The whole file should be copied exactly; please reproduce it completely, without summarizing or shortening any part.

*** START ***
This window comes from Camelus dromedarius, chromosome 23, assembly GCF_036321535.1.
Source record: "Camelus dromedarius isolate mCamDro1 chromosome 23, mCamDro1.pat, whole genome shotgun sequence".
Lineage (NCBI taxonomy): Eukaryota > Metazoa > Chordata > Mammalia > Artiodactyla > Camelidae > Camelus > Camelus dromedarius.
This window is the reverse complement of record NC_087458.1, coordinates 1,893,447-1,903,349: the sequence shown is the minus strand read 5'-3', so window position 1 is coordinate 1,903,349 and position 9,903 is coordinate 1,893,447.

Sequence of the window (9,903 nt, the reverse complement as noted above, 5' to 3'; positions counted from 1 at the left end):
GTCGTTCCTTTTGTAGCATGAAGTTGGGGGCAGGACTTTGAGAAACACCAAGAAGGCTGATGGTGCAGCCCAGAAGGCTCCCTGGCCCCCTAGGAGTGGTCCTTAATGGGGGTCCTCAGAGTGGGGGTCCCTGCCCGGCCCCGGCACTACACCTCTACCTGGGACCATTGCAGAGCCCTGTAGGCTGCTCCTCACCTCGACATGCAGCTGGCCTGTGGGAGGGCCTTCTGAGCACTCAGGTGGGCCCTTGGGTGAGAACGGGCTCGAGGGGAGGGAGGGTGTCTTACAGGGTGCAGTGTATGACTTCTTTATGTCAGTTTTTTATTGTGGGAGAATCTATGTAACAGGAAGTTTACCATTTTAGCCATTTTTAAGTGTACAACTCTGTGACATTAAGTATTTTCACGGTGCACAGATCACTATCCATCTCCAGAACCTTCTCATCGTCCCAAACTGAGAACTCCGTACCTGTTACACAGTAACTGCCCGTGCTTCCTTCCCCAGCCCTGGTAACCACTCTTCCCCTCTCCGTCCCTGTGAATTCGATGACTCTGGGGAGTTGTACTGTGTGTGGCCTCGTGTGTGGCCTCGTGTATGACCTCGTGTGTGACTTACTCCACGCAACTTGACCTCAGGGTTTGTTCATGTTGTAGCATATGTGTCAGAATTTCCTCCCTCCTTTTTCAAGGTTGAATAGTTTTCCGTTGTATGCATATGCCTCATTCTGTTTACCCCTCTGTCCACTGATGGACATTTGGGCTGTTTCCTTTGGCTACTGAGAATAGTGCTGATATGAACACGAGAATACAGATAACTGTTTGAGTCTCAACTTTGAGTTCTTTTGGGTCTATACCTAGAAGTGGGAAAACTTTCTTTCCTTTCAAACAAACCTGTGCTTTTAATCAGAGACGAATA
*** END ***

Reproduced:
This window comes from Camelus dromedarius, chromosome 23, assembly GCF_036321535.1.
Source record: "Camelus dromedarius isolate mCamDro1 chromosome 23, mCamDro1.pat, whole genome shotgun sequence".
Lineage (NCBI taxonomy): Eukaryota > Metazoa > Chordata > Mammalia > Artiodactyla > Camelidae > Camelus > Camelus dromedarius.
This window is the reverse complement of record NC_087458.1, coordinates 1,893,447-1,903,349: the sequence shown is the minus strand read 5'-3', so window position 1 is coordinate 1,903,349 and position 9,903 is coordinate 1,893,447.

Sequence of the window (9,903 nt, the reverse complement as noted above, 5' to 3'; positions counted from 1 at the left end):
GTCGTTCCTTTTGTAGCATGAAGTTGGGGGCAGGACTTTGAGAAACACCAAGAAGGCTGATGGTGCAGCCCAGAAGGCTCCCTGGCCCCCTAGGAGTGGTCCTTAATGGGGGTCCTCAGAGTGGGGGTCCCTGCCCGGCCCCGGCACTACACCTCTACCTGGGACCATTGCAGAGCCCTGTAGGCTGCTCCTCACCTCGACATGCAGCTGGCCTGTGGGAGGGCCTTCTGAGCACTCAGGTGGGCCCTTGGGTGAGAACGGGCTCGAGGGGAGGGAGGGTGTCTTACAGGGTGCAGTGTATGACTTCTTTATGTCAGTTTTTTATTGTGGGAGAATCTATGTAACAGGAAGTTTACCATTTTAGCCATTTTTAAGTGTACAACTCTGTGACATTAAGTATTTTCACGGTGCACAGATCACTATCCATCTCCAGAACCTTCTCATCGTCCCAAACTGAGAACTCCGTACCTGTTACACAGTAACTGCCCGTGCTTCCTTCCCCAGCCCTGGTAACCACTCTTCCCCTCTCCGTCCCTGTGAATTCGATGACTCTGGGGAGTTGTACTGTGTGTGGCCTCGTGTGTGGCCTCGTGTATGACCTCGTGTGTGACTTACTCCACGCAACTTGACCTCAGGGTTTGTTCATGTTGTAGCATATGTGTCAGAATTTCCTCCCTCCTTTTTCAAGGTTGAATAGTTTTCCGTTGTATGCATATGCCTCATTCTGTTTACCCCTCTGTCCACTGATGGACATTTGGGCTGTTTCCTTTGGCTACTGAGAATAGTGCTGATATGAACACGAGAATACAGATAACTGTTTGAGTCTCAACTTTGAGTTCTTTTGGGTCTATACCTAGAAGTGGGAAAACTTTCTTTCCTTTCAAACAAACCTGTGCTTTTAATCAGAGACGAATA